While I really enjoy Book 2, which takes place three years after this one, I think it's imperative to read this one first so you have the background. This is told in Mia's voice while the next book focuses on Adam's story.

Friday, September 4, 2015

Book Review: You Were Mine by Abbi Glines

I Almost Won't Admit I Read This. . . 

But I did, and I liked it!

I once again preface this with my disclaimer that I get a stack of books and I read them without knowing anything about most of them ahead of time. Sometimes the reputation of a book precedes it and I have an inkling. Other times, I have read something by the author beforehand and that gives me a little bit of an idea of what to anticipate.

Other times, I have no idea. That is the case with this one although the cover suggested something with a lot of romance (as well as the title) and some idea that the relationship may be a little, ahem, possessive. . .

It turns out now that I'm looking into it, after reading this book (well maybe devouring), that this is Book 9 in a series that takes place at "Rosemary Beach". Maybe, just maybe, I may look into getting a few more from this line although they each feature different couples and it might be that I just liked these two characters.

When I began this book the first chapter took place in the past and they characters were teenagers. I thought this might be a teen romance but I soon learned that the book alternated between past and present. Not that dealing with a 22 and 26 year old is really in my peers but it did help to justify my continuing. . .  Sidenote, in reading Abbi Glines' bio on Amazon, she indeed does write teen fiction as well so maybe I'm  not really that far off?

This story tells the story of Tripp and and Bethy. Eight years ago Tripp was spending one last summer at the resort in a condo given to him by his grandfather, feeling pressured into a life he did not want that had privilege but with ties. He was set to go to Yale and work in his father's firm. During that summer he felt an attraction to a 16 year old girl from the other side of town but realized that he shouldn't be with her. . . See, I'm cringing even writing this but I'm going to go on. . . Long story short, he fell in love with her but knew he had to leave at the end of the summer to become independent with a plan to come back for her. Events lead to him not coming back in time and Bethy ended up with someone else. Six years later, tragedy struck and Bethy was alone. Tripp wants to come back and rescue her, at least make sure she is safe.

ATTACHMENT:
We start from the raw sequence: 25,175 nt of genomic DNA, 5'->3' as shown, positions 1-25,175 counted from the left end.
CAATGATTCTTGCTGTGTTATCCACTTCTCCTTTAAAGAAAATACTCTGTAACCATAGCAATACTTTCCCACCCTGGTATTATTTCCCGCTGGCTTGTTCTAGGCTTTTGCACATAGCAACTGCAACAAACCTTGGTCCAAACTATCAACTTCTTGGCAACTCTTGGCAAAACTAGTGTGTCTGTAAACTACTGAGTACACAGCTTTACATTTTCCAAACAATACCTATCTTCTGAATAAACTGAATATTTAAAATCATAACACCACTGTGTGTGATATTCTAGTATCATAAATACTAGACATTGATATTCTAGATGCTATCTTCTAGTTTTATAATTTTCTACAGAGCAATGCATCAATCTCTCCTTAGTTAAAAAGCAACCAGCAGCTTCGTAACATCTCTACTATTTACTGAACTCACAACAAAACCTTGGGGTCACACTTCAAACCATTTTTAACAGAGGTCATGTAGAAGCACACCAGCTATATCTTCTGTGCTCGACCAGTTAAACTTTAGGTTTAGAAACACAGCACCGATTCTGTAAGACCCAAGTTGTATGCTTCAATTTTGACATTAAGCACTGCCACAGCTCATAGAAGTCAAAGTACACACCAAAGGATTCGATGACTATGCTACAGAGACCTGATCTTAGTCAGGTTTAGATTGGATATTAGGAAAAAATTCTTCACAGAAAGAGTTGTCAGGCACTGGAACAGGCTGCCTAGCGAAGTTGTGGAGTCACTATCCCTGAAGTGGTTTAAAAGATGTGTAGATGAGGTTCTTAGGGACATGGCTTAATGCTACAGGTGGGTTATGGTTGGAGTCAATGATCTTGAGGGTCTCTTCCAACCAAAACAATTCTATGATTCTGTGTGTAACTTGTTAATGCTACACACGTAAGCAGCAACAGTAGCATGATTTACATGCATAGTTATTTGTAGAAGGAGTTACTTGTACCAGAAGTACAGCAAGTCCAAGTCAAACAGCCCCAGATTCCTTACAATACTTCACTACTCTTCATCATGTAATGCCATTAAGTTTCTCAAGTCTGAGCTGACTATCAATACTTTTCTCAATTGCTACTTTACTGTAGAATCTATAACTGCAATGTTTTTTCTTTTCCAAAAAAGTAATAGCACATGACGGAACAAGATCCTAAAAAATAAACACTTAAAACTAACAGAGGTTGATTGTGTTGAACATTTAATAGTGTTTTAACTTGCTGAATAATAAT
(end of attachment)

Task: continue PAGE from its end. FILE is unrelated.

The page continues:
Yes, I really read it. I read it and it was a guilty pleasure despite all the romance stereotypes and the male is caveman elements that sometimes are just a little bit romantic. I enjoyed this one thoroughly. Not a hard read by any standards but a fun one. The story alternates between Tripp and Bethy's voice, and between present and past. Lots of cliches but oh so much fun.

Yes, I looked on Amazon and I can buy the first 5 in the series in one fell swoop. I may just do it. . .

Thursday, September 3, 2015

Book Review: To Kill a Mockingbird by Harper Lee

Why haven't I read this before?

A Good Classic

I  know there is a whole list of books that are classics that I should read but often I find that I really don't like them. There, I said it out loud. I do not like a lot of the classics. Pride and Prejudice? Don't get me started about Jane Austen. Romeo and Juliet? I am just not into Shakespeare.

To Kill a Mockingbird is just not like those other "classics". Not only is it a tale that kept me interested, the cadence of the writing was melodic as it tells the story with the voice of a young girl. What's brilliant about this book as we discover what is going on through her eyes, as she tells the story as it unfolds for her. Being a child, she is often not in the middle of the action but uncovers facts by listening to adults, or being on the periphery of what is going on. It is also interesting to see how she sees things as her perspective is often not the same as the adults. Themes about racism, elitism and family are revealed as Scout encounters them and it's an interesting narrative.

Scout Finch lives with her older brother Jem, her father Atticus, and their housekeeper in a small town in Alabama during the Depression. Her rather is a state representative who is charged with the task to defend a black man accused of raping a white woman. As this story unfolds, we see so many layers to a town with classes, prejudice and tradition. Scout learns life lessons on so many levels as she witnesses the actions of people and learns that not everything is how it seems.

This is a wonderful story on so many levels.

Restaurant Review: West Texas Barbeque Company

Texas BBQ

Comfort Food without any Frills

We went off roading today near Jackson, Michigan which was an excuse to try this BBQ place. It was featured on Under the Radar and it was on the list for a future road trip.

This is Texas BBQ. Dry rubs and smoking with wood. There is no use of charcoal or gas, and the meat is never basted with sauce. Sauce is served on the side at the table for your own dipping. This place boasts about the smoke ring on their meats and we definitely did see it on the brisket, a pink layer right under the char.

There is no decor at this place and it's fine. Maybe it's even part of the charm. The building has a some seats, as well as a small gravel lot outside. You order at a counter and then sit down and wait for your name to be called. The prices are very reasonable and there are some basic sides to pick from as well as a variety of meats. You can have a sandwich or a platter. We ordered a Polish Sausage sandwich, and platters with turkey, brisket and pork shoulder. We also had a side of mac and cheese, cornbread, and a chocolate chip cookie.